Two weeks before the fire, we bought a new couch. After attempting many life saving maneuvers with our old couch, we called it quits and indulged in leather – a thick Italian leather, mind you, with the knowledge that our dogs would make it their own and their toe nails couldn’t puncture the tough hide. Tigger loved that couch and in the short time we owned it, I snapped quite a few of his different sleeping and resting poses while he lounged in leather. After moving to our temp housing, one of the first stops we made was to buy a carbon copy of our lost couch and Tigger hasn’t missed a beat in making it his own. That sweet boy has certainly shown the wear and tear of this time. Once playful around all dogs, he has been aggressive and even gotten in a few fist fights. Now, he is labeled ‘a problem’ when he goes to the kennel and isn’t allowed to socialize with the others. Add in, after both boys returned from their last kennel trip, they came back with kennel cough. At our “new” house, they will have their very own yard in which we can open the door and they can wander. .14 of an acre might not compare to the 37 they had before, but it will be theirs. And, we will find a nice doggy whisperer who can work with our boy and help ease his newfound angsts. Right now, uncoils himself and uses the height of the couch as a better vantage point to peer out the window at the neighborhood activities. He seems to be settling.

Settle is the name of the next game. Settle for a while until we know what to do next. We jumped from the fire into making plans for building and headed down a few frustrating dead-end roads in the process. We spent the summer in limbo and lived out of bags and basements. Now, we will have an answer to the question, “what is your address?” And, we will be able to respond without twitching or wanting to scream or strangle the person doing the asking. When we say “home”, it will no longer be a figure of speech; it will no longer be a moving target, it will no longer trigger deep angst and grief. Instead, home will be an adorable artisans bungalow in the heart of a town we have been fond of for a while. Saturday morning we will wake up there and the next chapter will begin.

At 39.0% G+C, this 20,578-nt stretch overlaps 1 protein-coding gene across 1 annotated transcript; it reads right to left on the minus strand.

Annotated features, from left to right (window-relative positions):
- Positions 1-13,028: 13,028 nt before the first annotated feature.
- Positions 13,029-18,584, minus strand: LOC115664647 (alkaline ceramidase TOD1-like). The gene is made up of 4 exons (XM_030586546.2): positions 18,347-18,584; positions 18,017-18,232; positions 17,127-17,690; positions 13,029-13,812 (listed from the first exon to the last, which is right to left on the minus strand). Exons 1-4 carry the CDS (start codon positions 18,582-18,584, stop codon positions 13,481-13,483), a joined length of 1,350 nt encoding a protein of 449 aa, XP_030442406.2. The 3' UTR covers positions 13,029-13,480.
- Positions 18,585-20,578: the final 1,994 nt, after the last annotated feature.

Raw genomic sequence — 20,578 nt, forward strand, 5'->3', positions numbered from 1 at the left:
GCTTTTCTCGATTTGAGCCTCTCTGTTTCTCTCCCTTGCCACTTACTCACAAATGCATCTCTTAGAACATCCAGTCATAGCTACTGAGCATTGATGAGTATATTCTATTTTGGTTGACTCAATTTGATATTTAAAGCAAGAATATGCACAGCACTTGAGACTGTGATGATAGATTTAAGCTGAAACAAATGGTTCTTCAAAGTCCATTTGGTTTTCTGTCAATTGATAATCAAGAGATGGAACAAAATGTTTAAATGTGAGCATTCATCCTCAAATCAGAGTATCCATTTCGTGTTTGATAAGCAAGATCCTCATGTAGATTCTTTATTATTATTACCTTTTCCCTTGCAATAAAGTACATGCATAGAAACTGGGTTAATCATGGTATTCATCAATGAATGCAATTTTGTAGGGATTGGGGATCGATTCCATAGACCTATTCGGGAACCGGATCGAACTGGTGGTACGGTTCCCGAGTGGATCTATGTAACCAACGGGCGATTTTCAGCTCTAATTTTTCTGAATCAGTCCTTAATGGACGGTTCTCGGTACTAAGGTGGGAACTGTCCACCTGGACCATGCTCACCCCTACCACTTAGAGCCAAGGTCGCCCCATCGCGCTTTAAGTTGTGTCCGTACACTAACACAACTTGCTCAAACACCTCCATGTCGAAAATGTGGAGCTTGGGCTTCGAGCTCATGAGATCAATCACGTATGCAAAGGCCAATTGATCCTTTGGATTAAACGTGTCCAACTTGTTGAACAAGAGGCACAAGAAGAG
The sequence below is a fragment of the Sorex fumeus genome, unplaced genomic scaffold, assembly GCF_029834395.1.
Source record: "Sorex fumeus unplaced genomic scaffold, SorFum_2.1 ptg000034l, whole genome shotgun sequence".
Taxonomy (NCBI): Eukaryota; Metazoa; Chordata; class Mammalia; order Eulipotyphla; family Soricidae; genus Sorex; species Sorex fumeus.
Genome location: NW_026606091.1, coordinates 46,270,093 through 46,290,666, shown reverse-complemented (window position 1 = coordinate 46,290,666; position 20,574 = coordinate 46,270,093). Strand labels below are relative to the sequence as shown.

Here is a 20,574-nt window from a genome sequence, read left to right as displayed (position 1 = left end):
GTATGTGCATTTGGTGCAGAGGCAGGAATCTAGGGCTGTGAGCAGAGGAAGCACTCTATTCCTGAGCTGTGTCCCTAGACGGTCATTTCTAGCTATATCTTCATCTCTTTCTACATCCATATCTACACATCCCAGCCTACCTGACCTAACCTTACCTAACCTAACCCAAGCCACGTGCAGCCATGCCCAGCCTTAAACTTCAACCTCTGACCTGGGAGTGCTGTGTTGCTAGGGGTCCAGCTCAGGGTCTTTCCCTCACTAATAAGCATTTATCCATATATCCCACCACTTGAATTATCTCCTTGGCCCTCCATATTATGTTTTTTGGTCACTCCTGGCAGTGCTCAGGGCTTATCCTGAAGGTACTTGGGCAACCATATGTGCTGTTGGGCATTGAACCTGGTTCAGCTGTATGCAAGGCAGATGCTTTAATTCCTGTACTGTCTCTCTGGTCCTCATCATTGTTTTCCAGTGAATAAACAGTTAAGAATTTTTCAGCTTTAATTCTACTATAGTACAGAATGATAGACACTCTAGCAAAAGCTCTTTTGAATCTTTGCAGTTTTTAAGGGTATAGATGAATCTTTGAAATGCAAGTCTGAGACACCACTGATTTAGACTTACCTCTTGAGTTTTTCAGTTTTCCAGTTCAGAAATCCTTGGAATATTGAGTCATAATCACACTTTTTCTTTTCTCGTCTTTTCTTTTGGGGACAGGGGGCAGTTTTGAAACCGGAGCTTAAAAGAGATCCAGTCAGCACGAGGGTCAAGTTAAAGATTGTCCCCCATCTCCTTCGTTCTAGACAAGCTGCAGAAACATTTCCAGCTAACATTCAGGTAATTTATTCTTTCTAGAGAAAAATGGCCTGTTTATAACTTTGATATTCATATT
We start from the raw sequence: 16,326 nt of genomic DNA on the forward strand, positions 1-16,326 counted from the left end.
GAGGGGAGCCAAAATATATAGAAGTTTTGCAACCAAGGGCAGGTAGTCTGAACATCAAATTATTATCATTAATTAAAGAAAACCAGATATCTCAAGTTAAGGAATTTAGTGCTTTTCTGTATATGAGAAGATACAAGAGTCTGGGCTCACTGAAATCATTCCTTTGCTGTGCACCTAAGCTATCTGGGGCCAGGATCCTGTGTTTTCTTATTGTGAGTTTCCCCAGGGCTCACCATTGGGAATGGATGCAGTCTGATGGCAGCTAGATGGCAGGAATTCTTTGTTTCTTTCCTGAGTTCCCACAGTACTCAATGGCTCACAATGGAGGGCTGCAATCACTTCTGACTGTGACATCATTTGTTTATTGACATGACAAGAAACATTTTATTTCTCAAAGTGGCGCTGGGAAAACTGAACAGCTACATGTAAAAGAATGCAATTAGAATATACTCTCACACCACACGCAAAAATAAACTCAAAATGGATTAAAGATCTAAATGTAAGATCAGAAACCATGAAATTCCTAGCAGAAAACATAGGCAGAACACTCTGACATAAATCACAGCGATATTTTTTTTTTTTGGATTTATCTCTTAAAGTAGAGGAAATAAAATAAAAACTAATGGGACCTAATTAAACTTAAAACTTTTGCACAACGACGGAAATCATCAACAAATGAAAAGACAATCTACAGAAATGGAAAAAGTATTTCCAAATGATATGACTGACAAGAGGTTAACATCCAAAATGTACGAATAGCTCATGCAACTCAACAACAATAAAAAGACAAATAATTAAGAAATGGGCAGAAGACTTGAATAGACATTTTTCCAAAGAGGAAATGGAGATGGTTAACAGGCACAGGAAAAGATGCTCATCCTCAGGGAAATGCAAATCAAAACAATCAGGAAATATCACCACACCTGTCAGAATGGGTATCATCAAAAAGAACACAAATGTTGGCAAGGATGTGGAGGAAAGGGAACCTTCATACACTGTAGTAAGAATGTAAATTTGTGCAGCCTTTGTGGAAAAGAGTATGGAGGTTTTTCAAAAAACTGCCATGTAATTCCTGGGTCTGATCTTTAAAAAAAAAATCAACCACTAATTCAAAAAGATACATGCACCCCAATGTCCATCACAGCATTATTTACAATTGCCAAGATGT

I am ready to turn the page.

 

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13 Responses

  1. Dave Cochran says:

    Welcome to the neighborhood. Good choice to settle for a while. Evergreen is full of friends. And breakfast sometime at the Wildflower sounds good.

  2. Jennifer says:

    Yay! Welcome home!

  3. KC Butler says:

    I can’t wait to see you in your home. When does the truck come? I’ll help unload.

  4. Lauren says:

    Ditto what KC said! So happy to hear, would love to help unload:)

  5. Blessings on you and David and your new home. The pictures leave me excited for you (and the doggies)to be there and to settle in.

    You both have contributed enormously to our process and others. We love, honor and thank you for your huge gift to us all.

    Happy moving in….a whole new future awaits. xx

  6. Brigette says:

    Glad to hear you have found a place to have as your own. Sad to hear about your dogs problems but in a weird way relieved that my older dog isn’t the only one having issues. Sometimes when I tell people this ALL started immediately after the fire they look at me with the expression “yeah right!”. Nice to know I’m not alone with the dog-fire issues.

    • Hi Brigette! Not alone at all. It is a complicated process. I will write more about what it’s like to finally settle, experience some contentment and still have the lingering angst. Dogs definitely do seem happier though, finally. And, that is a blessing.

  7. CJ says:

    I am happy you and David have found a place to settle in and call home for awhile. Turning the page feels good.

    With Love always, CJ